Experts on American Mormonism said the poll is the most detailed outside survey of the community, which makes up slightly less than 2 percent of the U.S. population.
It paints a picture of a group that is far more socially and politically conservative than the general population. Despite concerns about prejudice, Mormons also register unusually high rates of satisfaction with their own lives and communities. Some of the findings:
● Seventy-four percent of Mormons say they lean Republican, compared with 45 percent of Americans overall.
●Seventy-nine percent said sex between unmarried adults is wrong, compared with 35 percent of the general population.
● Fifty-eight percent of Mormons say the best kind of marriage is one with a husband as provider and a wife to care for the house and children; in the general population, 62 percent say it’s preferable for both partners to have jobs and take care of the home.
Some experts said the poll heralds a period in which Mormonism is being forced, by an interested public and by the explosion in recent years of independent Mormon bloggers, to open up, accept criticism from inside and outside the church, and shift from being a close-knit family to a creed that connects people by belief.
“This is a step toward a greater intellectual maturity in the church. Frankly, it’s about moving into the mainstream,” said David Campbell, a prominent political scientist from the University of Notre Dame, who focuses on religion and is a Mormon.
Some experts said the poll portrays Mormons as more uniform, observant and conservative than they are. The poll found that Mormons are more than twice as religiously committed as the general population and significantly more committed than such observant groups as black Protestants and white evangelicals.
“This sample looks like very busy, hyperactive Mormons,” said Marie Cornwall, a Mormon sociologist at Brigham Young University. “Who are these people? Many of us are really surprised at how religious this group is.”
Such comments reflect a rising debate in recent years about what Mormons really believe and do and the lack of data made public thus far.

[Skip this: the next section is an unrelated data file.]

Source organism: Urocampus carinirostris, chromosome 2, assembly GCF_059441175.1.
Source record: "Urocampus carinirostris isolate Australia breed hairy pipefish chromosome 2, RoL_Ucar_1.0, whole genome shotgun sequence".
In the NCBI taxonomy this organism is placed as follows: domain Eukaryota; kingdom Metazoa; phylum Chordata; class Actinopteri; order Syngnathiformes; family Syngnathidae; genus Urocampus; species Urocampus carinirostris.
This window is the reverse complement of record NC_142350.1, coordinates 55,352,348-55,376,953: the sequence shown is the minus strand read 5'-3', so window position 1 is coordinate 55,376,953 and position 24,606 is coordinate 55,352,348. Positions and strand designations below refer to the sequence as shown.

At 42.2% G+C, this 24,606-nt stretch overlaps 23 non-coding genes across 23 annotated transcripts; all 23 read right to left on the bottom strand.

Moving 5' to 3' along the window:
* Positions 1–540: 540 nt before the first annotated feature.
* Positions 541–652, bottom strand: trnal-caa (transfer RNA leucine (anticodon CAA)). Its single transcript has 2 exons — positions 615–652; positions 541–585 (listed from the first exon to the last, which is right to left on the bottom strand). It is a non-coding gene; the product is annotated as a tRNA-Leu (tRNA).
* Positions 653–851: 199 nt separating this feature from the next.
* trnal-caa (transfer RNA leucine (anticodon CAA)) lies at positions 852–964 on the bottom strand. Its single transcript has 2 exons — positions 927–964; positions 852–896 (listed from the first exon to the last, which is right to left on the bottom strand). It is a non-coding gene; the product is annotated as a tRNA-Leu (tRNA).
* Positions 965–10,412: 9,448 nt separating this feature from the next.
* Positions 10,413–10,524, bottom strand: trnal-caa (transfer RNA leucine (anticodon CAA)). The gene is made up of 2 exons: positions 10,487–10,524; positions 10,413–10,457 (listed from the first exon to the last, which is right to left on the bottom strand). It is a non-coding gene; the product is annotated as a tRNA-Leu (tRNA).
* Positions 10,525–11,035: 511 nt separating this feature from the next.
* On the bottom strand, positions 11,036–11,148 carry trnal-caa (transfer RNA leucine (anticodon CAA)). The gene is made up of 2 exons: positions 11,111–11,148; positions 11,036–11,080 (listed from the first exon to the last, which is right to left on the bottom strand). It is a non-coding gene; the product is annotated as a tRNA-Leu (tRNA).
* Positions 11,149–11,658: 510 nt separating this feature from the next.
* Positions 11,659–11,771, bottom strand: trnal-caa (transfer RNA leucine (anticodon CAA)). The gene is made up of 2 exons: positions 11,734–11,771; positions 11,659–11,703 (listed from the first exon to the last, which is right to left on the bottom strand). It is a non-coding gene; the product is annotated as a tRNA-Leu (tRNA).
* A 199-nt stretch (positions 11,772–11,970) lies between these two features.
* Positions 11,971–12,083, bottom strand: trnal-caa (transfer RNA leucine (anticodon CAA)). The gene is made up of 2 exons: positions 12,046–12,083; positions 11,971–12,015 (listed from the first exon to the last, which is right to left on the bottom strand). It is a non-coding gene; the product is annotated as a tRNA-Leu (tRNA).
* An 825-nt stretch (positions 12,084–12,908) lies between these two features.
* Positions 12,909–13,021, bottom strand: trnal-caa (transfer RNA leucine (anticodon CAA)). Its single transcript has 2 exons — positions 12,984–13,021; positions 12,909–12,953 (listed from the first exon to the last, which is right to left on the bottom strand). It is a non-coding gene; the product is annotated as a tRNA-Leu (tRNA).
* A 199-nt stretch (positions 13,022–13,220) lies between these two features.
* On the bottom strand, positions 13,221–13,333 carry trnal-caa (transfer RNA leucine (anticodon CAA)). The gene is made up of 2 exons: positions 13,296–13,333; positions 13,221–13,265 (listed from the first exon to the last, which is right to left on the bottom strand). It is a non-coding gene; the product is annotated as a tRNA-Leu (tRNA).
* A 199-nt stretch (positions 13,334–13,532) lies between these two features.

Some sociologists blame church officials for not releasing more of the meticulous data they keep. Cornwall said that Mormon culture in recent decades has become more doctrinaire and that church members who don’t attend every required service or agree with every teaching might feel that they cannot fairly call themselves a “Mormon” to a pollster.
Campbell said a long history of prejudice has made Mormons defensive, wary of saying anything that might appear critical.
The poll reaffirms some familiar trends from previous research, such as that Mormons are likely to spend time primarily with their own. But the survey also fills in pieces of the puzzle.
Romney has overwhelming support among Mormons: 86 percent view him favorably. Even Mormon Democrats view him as favorably as do Republicans overall.
Just half of Mormons have favorable views of Jon Huntsman, also a Mormon, who is a former Utah governor and former Obama administration ambassador to China. Only 25 percent view President Obama favorably, half the rate of the U.S. general population.
More-educated Mormons are far more religiously committed than less-educated ones, a gap not often seen in other faith groups.
Terryl Givens, a religion professor at the University of Richmond who focuses on Mormonism, said the commitment of educated Mormons appears at odds with the fact that “cult” is the word most Americans most closely associate with the faith.
“It shows Mormons haven’t done a good job of conveying the appeal of their faith. They haven’t been able to move the discussion beyond gold plates and magic underwear,” he said.
The poll also presents this dichotomy: Mormons overwhelmingly say discrimination and misperceptions about them are their biggest problem, but they have high rates of optimism about future acceptance and are more satisfied with their lives and their communities than are Americans in general.
“That is Mormonism to a T,” said Cornwall, laughing. “Mormons tend to be very optimistic, but they also have a theology that says things are going to get worse. They plan for it, but in the meantime, they’re happy.”
The increase in Mormons living outside the West and the mini-boom in independent Mormon bloggers have changed a tightknit culture that appeared hemmed in by official voices. Church officials have responded to challenges by opening a bit of their vast and detailed records — including the publication, beginning in 2008, of the archives of the founding Mormon prophet, Joseph Smith.
Such changes reflect a shift for a community long in a defensive crouch. Mormons want to be accepted, but they also maintain beliefs and lifestyles that they affectionately call “peculiar,” Givens said. “Their very sense of identity is bound up with their sense of distinctiveness,” he said.
The poll reveals a bit of the complexity Mormons feel about their faith being mainstream.
Ninety-seven percent say their faith is part of Christianity, according to the poll, and the fact that many Americans — one-third, polls show — don’t see them as Christians is one of their primary concerns.
White evangelicals, with whom Mormons share many attributes, are the group least likely to see Mormons as Christians.
Yet many Mormons say they are very or somewhat different from Catholics and evangelicals, according to the poll.
“This is a people who are increasingly willing to learn about themselves,” Campbell said.
Church spokesman Michael Purdy praised the poll and said Mormons are “eager to participate in conversations that help the public get to know us better.”